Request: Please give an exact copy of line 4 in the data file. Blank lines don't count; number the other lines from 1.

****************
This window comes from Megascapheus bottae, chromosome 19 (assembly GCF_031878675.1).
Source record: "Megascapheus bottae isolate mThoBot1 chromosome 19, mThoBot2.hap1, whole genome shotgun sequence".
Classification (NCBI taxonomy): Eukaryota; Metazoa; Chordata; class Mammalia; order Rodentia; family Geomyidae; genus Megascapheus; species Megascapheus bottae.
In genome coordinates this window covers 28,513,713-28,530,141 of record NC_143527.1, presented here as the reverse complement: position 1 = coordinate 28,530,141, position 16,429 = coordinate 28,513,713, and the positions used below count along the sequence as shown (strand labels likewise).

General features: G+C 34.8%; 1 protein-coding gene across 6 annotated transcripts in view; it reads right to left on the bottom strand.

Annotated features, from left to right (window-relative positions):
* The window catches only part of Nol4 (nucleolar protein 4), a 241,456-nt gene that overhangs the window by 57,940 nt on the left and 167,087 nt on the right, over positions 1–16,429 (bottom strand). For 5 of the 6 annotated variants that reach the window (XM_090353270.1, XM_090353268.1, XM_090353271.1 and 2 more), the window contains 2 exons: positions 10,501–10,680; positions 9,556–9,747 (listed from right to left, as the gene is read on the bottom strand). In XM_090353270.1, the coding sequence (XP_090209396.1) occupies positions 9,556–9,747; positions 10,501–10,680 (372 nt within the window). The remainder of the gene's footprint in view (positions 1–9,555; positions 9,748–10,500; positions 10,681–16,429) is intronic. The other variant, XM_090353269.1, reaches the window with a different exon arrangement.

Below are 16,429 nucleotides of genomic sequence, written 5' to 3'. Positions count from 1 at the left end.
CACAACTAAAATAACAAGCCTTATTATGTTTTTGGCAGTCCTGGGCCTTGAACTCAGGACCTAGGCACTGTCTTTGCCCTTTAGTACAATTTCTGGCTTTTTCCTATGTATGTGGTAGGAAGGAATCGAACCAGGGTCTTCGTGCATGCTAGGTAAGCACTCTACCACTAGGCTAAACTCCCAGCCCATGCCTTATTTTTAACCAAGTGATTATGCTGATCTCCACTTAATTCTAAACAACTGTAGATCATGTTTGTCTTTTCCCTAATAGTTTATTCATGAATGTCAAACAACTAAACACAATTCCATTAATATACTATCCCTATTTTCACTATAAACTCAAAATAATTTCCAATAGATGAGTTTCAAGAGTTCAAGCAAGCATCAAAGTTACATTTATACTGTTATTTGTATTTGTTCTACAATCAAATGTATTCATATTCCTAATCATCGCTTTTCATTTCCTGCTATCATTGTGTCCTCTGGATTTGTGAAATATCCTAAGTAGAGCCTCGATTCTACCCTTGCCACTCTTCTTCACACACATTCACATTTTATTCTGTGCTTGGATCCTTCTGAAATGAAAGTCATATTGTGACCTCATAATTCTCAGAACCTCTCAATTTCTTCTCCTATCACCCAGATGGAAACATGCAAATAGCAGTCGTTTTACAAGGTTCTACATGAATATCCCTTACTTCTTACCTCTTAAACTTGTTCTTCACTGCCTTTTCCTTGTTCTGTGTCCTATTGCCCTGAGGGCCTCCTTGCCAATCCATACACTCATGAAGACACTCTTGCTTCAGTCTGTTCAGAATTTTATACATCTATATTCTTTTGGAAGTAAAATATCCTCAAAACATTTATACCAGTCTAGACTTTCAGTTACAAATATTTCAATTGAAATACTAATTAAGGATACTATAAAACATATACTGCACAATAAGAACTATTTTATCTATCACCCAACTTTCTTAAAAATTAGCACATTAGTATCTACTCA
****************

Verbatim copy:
In genome coordinates this window covers 28,513,713-28,530,141 of record NC_143527.1, presented here as the reverse complement: position 1 = coordinate 28,530,141, position 16,429 = coordinate 28,513,713, and the positions used below count along the sequence as shown (strand labels likewise).